I Will Possess Your Heart

Album: Narrow Stairs (2008)
Charted: 70
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Songfacts®:

  • The album version of this song runs 8:35 seconds, with an instrumental intro that lasts over 4 minutes. The radio edit is clipped to less than 4 minutes, and was the first single from Narrow Stairs. >>
    Suggestion credit:
    Bertrand - Paris, France
  • This psychedelic song with its delayed vocal entry was a different style for the band. Frontman Ben Gibbard explained to gigwise.com how it came about: "As Nick (Harmer) put the bass line in we started kind of playing with the song. The idea was that we just kind of played it and let the themes kind of build and when it feels right really dive into the lyrics… and it just so happened that that was five minutes into the song. As it was going down on tape we realized that we had never presented a song this way before, but I hope people accept it from us, I don't think it's such a wild departure that we'll lose people."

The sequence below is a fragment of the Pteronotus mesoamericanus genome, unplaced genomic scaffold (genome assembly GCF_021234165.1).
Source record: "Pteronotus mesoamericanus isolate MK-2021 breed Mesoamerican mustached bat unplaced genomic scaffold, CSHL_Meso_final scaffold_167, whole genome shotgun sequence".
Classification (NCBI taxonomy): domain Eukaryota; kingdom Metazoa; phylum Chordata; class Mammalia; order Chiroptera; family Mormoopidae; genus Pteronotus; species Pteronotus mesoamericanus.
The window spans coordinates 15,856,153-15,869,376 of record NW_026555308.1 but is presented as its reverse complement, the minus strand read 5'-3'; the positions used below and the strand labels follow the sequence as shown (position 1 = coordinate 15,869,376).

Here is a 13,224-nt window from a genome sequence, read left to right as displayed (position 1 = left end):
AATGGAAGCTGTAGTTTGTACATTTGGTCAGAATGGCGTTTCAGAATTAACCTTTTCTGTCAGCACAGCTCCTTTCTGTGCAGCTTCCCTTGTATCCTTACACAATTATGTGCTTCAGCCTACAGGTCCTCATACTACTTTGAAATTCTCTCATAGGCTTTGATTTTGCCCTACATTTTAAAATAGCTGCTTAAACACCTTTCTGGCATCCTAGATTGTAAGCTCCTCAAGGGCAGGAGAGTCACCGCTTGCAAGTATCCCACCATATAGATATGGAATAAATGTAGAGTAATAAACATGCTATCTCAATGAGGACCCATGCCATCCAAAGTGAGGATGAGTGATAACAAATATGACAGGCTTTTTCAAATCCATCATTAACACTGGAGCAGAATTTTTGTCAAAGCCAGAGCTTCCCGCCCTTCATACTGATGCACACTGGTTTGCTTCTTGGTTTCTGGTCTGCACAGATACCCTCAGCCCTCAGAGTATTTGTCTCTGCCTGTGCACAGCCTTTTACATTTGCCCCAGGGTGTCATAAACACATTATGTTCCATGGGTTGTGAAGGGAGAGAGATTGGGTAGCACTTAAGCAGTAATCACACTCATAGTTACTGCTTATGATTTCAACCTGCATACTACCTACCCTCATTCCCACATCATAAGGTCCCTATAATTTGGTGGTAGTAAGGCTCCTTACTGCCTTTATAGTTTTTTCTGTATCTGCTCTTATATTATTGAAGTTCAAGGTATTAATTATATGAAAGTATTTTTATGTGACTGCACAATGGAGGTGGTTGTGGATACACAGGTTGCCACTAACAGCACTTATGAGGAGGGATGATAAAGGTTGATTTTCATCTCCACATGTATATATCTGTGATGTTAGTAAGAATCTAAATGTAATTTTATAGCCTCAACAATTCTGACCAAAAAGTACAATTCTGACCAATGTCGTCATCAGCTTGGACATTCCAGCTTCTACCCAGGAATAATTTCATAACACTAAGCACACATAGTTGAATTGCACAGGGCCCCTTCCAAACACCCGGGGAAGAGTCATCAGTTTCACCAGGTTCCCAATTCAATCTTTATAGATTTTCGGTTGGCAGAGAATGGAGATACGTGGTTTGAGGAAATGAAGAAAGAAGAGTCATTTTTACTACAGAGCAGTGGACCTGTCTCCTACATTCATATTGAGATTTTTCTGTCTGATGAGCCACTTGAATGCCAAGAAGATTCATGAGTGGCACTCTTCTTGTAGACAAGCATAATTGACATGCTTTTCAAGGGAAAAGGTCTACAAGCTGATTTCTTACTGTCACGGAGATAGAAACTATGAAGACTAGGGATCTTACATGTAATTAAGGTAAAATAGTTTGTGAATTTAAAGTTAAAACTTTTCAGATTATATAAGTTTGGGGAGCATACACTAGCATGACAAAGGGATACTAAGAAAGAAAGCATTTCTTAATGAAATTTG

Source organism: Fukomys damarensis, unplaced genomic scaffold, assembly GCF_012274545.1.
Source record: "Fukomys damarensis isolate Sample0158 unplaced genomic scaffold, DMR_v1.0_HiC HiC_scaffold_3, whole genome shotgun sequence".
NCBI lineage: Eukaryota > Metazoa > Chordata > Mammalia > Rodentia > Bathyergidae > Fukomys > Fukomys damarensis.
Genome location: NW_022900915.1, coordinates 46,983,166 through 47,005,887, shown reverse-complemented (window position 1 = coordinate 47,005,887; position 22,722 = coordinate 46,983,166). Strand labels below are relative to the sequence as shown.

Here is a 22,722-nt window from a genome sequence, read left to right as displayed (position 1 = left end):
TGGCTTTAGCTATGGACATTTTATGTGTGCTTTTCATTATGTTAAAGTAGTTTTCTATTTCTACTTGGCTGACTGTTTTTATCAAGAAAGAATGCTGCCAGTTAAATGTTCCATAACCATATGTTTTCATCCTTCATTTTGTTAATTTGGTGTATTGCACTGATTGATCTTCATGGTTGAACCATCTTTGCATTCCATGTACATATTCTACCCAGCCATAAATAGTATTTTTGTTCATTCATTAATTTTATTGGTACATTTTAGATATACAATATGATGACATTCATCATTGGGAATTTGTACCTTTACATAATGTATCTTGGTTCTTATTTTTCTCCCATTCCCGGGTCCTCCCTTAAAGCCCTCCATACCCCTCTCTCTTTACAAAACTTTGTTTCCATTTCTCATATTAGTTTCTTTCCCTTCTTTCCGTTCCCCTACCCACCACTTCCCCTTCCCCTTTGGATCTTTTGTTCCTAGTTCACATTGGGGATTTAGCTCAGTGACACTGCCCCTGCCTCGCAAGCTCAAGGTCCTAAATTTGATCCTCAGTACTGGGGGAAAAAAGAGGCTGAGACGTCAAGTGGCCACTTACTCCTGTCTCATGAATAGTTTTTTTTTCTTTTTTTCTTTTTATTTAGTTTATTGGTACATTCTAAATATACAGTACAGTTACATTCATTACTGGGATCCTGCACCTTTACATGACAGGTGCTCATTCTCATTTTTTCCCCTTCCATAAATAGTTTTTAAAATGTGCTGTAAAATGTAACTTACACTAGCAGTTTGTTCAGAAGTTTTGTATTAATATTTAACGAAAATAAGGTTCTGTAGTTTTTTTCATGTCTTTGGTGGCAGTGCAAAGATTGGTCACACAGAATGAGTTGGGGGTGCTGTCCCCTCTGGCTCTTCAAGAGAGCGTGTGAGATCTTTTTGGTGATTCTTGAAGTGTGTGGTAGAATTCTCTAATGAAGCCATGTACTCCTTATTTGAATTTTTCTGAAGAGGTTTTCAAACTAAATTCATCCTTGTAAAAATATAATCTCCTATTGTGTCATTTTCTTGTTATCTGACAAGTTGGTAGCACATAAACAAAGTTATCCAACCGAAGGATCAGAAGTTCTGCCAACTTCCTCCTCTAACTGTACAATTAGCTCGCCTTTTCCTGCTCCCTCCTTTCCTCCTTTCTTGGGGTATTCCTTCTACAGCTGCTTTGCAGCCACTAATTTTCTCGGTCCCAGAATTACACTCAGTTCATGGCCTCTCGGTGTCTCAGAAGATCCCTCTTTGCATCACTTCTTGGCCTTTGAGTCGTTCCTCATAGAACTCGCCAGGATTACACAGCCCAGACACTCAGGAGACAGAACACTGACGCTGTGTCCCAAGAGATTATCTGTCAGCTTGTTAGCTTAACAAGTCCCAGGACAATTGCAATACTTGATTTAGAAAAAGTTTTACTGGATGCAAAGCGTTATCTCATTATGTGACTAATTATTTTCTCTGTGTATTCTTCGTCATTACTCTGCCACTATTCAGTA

• Gibbard wrote in an article in Pulse magazine: "The single on our record is a work of fiction that was inspired by things that happened to some people close to me. It's called 'I Will Possess Your Heart,' and it's eight-and-a-half minutes long. It's five minutes of build and then a three-minute song. The song is basically about a stalker. It's about this nice guy who wants this girl he can't have, and he believes they'll be together once she realizes how great he is-he just has to wait it out. That's the part that makes the song really creepy, the delusion of thinking that they were meant to be together. It's a really dark song."